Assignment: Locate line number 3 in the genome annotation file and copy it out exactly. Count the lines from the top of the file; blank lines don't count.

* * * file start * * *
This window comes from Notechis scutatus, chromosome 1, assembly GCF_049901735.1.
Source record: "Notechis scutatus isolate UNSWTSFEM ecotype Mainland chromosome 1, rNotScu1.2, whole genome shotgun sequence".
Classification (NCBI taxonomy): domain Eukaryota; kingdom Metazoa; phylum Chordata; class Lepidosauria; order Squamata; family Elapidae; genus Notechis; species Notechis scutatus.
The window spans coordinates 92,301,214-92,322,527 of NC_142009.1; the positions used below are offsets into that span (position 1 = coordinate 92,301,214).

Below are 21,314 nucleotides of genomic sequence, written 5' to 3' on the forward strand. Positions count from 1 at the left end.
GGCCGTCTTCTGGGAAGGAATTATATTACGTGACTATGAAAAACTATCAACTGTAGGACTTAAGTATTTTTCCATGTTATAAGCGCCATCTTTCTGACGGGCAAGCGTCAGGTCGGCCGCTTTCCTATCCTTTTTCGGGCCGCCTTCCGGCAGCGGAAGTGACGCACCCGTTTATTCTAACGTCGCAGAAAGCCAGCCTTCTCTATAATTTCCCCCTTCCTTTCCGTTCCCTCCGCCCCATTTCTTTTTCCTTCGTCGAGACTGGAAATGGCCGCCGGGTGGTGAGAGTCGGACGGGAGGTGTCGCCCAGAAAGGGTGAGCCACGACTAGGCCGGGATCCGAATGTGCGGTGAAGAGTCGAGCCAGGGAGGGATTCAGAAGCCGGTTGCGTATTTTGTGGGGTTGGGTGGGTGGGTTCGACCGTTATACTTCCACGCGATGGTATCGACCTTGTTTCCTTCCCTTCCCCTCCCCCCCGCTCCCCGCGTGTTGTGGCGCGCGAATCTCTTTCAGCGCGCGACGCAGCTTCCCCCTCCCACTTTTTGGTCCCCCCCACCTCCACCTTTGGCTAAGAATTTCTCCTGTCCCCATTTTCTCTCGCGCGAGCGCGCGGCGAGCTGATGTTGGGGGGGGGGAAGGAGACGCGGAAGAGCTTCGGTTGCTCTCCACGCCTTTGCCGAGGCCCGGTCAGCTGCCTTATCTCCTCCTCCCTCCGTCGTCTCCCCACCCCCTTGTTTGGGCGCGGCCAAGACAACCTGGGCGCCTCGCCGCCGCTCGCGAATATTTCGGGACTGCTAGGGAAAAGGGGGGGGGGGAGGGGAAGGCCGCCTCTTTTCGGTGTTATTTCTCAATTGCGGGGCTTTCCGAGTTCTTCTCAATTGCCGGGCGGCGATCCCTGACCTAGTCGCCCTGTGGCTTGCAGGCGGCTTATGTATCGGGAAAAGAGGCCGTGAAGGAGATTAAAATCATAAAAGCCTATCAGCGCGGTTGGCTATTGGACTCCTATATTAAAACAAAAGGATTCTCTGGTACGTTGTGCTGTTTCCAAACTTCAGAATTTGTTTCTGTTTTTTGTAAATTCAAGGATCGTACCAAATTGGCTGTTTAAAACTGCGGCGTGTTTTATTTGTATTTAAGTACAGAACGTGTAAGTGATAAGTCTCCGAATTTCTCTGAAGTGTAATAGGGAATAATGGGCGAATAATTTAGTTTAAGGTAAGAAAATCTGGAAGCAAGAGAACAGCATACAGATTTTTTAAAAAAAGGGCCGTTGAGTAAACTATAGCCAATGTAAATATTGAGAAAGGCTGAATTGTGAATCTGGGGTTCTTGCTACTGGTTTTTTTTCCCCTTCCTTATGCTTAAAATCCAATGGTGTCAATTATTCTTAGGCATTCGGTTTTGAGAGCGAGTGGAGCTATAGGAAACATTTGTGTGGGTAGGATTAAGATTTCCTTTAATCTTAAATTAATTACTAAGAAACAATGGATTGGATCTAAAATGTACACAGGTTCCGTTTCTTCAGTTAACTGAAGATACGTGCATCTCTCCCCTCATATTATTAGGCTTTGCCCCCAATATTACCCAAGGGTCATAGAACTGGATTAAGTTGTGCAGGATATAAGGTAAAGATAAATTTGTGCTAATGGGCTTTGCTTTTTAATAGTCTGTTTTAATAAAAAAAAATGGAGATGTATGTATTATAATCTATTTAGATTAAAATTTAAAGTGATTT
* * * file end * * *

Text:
Classification (NCBI taxonomy): domain Eukaryota; kingdom Metazoa; phylum Chordata; class Lepidosauria; order Squamata; family Elapidae; genus Notechis; species Notechis scutatus.